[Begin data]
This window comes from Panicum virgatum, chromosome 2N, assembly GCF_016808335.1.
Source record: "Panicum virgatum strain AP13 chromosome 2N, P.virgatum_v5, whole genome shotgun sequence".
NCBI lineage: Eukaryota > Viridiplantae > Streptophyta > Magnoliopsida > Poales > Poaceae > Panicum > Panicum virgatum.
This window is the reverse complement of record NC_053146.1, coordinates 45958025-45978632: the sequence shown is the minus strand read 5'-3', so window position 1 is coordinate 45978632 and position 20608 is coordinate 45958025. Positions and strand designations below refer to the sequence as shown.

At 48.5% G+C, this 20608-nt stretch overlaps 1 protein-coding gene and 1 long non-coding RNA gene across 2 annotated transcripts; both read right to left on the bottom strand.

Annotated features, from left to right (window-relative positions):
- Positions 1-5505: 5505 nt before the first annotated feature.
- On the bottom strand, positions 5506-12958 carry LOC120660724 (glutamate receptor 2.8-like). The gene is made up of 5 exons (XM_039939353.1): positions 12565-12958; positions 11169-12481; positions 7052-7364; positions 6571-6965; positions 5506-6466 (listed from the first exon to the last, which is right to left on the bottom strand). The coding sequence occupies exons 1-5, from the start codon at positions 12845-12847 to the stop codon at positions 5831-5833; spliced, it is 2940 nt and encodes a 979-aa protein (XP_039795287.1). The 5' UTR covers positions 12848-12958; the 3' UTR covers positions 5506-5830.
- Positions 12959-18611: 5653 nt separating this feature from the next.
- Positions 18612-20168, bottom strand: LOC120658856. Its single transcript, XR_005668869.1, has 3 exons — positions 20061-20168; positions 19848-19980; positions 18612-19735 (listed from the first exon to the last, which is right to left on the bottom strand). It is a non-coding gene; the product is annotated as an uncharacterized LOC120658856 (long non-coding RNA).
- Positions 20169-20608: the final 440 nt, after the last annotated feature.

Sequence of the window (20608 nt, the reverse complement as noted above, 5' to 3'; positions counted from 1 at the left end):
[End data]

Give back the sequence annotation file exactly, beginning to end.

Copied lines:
This window comes from Panicum virgatum, chromosome 2N, assembly GCF_016808335.1.
Source record: "Panicum virgatum strain AP13 chromosome 2N, P.virgatum_v5, whole genome shotgun sequence".
NCBI lineage: Eukaryota > Viridiplantae > Streptophyta > Magnoliopsida > Poales > Poaceae > Panicum > Panicum virgatum.
This window is the reverse complement of record NC_053146.1, coordinates 45958025-45978632: the sequence shown is the minus strand read 5'-3', so window position 1 is coordinate 45978632 and position 20608 is coordinate 45958025. Positions and strand designations below refer to the sequence as shown.

At 48.5% G+C, this 20608-nt stretch overlaps 1 protein-coding gene and 1 long non-coding RNA gene across 2 annotated transcripts; both read right to left on the bottom strand.

Annotated features, from left to right (window-relative positions):
- Positions 1-5505: 5505 nt before the first annotated feature.
- On the bottom strand, positions 5506-12958 carry LOC120660724 (glutamate receptor 2.8-like). The gene is made up of 5 exons (XM_039939353.1): positions 12565-12958; positions 11169-12481; positions 7052-7364; positions 6571-6965; positions 5506-6466 (listed from the first exon to the last, which is right to left on the bottom strand). The coding sequence occupies exons 1-5, from the start codon at positions 12845-12847 to the stop codon at positions 5831-5833; spliced, it is 2940 nt and encodes a 979-aa protein (XP_039795287.1). The 5' UTR covers positions 12848-12958; the 3' UTR covers positions 5506-5830.
- Positions 12959-18611: 5653 nt separating this feature from the next.
- Positions 18612-20168, bottom strand: LOC120658856. Its single transcript, XR_005668869.1, has 3 exons — positions 20061-20168; positions 19848-19980; positions 18612-19735 (listed from the first exon to the last, which is right to left on the bottom strand). It is a non-coding gene; the product is annotated as an uncharacterized LOC120658856 (long non-coding RNA).
- Positions 20169-20608: the final 440 nt, after the last annotated feature.

Sequence of the window (20608 nt, the reverse complement as noted above, 5' to 3'; positions counted from 1 at the left end):